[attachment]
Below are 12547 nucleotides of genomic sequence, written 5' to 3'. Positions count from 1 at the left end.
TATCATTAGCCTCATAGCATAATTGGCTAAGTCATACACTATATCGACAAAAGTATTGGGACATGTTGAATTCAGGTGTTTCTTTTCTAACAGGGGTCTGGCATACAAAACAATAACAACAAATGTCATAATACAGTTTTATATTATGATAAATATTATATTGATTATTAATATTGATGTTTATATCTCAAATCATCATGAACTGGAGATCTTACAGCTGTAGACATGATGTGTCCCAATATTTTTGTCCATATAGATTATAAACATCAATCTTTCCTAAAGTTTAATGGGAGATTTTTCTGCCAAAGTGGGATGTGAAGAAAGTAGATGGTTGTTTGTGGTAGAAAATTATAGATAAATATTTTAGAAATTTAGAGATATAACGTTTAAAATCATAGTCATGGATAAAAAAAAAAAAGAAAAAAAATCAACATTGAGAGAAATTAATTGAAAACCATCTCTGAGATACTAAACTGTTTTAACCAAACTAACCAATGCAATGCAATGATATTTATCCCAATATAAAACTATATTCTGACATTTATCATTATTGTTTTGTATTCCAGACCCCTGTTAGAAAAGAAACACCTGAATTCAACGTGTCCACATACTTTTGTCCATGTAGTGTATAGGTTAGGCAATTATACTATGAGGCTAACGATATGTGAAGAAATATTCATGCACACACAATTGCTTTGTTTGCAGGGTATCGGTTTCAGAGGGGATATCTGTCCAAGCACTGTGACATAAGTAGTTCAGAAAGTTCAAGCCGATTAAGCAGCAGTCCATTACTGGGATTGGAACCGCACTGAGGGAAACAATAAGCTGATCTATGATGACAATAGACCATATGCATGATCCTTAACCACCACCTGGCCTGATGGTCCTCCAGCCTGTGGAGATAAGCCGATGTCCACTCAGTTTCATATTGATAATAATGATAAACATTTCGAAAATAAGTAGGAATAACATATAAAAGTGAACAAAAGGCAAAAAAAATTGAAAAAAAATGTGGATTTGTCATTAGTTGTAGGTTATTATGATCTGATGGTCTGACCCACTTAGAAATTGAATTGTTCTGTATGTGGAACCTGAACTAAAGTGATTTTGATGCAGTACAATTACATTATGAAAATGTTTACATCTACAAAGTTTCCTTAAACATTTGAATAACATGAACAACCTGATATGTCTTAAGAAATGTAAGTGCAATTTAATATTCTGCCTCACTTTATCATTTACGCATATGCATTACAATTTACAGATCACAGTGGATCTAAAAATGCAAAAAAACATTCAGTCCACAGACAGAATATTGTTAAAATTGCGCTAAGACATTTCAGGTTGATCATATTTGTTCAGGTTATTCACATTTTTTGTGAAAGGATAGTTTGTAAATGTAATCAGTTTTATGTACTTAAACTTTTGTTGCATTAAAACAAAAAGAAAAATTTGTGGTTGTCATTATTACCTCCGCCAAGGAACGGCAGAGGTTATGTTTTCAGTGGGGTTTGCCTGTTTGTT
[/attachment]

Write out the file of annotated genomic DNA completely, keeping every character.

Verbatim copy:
Below are 12547 nucleotides of genomic sequence, written 5' to 3'. Positions count from 1 at the left end.
TATCATTAGCCTCATAGCATAATTGGCTAAGTCATACACTATATCGACAAAAGTATTGGGACATGTTGAATTCAGGTGTTTCTTTTCTAACAGGGGTCTGGCATACAAAACAATAACAACAAATGTCATAATACAGTTTTATATTATGATAAATATTATATTGATTATTAATATTGATGTTTATATCTCAAATCATCATGAACTGGAGATCTTACAGCTGTAGACATGATGTGTCCCAATATTTTTGTCCATATAGATTATAAACATCAATCTTTCCTAAAGTTTAATGGGAGATTTTTCTGCCAAAGTGGGATGTGAAGAAAGTAGATGGTTGTTTGTGGTAGAAAATTATAGATAAATATTTTAGAAATTTAGAGATATAACGTTTAAAATCATAGTCATGGATAAAAAAAAAAAAGAAAAAAAATCAACATTGAGAGAAATTAATTGAAAACCATCTCTGAGATACTAAACTGTTTTAACCAAACTAACCAATGCAATGCAATGATATTTATCCCAATATAAAACTATATTCTGACATTTATCATTATTGTTTTGTATTCCAGACCCCTGTTAGAAAAGAAACACCTGAATTCAACGTGTCCACATACTTTTGTCCATGTAGTGTATAGGTTAGGCAATTATACTATGAGGCTAACGATATGTGAAGAAATATTCATGCACACACAATTGCTTTGTTTGCAGGGTATCGGTTTCAGAGGGGATATCTGTCCAAGCACTGTGACATAAGTAGTTCAGAAAGTTCAAGCCGATTAAGCAGCAGTCCATTACTGGGATTGGAACCGCACTGAGGGAAACAATAAGCTGATCTATGATGACAATAGACCATATGCATGATCCTTAACCACCACCTGGCCTGATGGTCCTCCAGCCTGTGGAGATAAGCCGATGTCCACTCAGTTTCATATTGATAATAATGATAAACATTTCGAAAATAAGTAGGAATAACATATAAAAGTGAACAAAAGGCAAAAAAAATTGAAAAAAAATGTGGATTTGTCATTAGTTGTAGGTTATTATGATCTGATGGTCTGACCCACTTAGAAATTGAATTGTTCTGTATGTGGAACCTGAACTAAAGTGATTTTGATGCAGTACAATTACATTATGAAAATGTTTACATCTACAAAGTTTCCTTAAACATTTGAATAACATGAACAACCTGATATGTCTTAAGAAATGTAAGTGCAATTTAATATTCTGCCTCACTTTATCATTTACGCATATGCATTACAATTTACAGATCACAGTGGATCTAAAAATGCAAAAAAACATTCAGTCCACAGACAGAATATTGTTAAAATTGCGCTAAGACATTTCAGGTTGATCATATTTGTTCAGGTTATTCACATTTTTTGTGAAAGGATAGTTTGTAAATGTAATCAGTTTTATGTACTTAAACTTTTGTTGCATTAAAACAAAAAGAAAAATTTGTGGTTGTCATTATTACCTCCGCCAAGGAACGGCAGAGGTTATGTTTTCAGTGGGGTTTGCCTGTTTGTT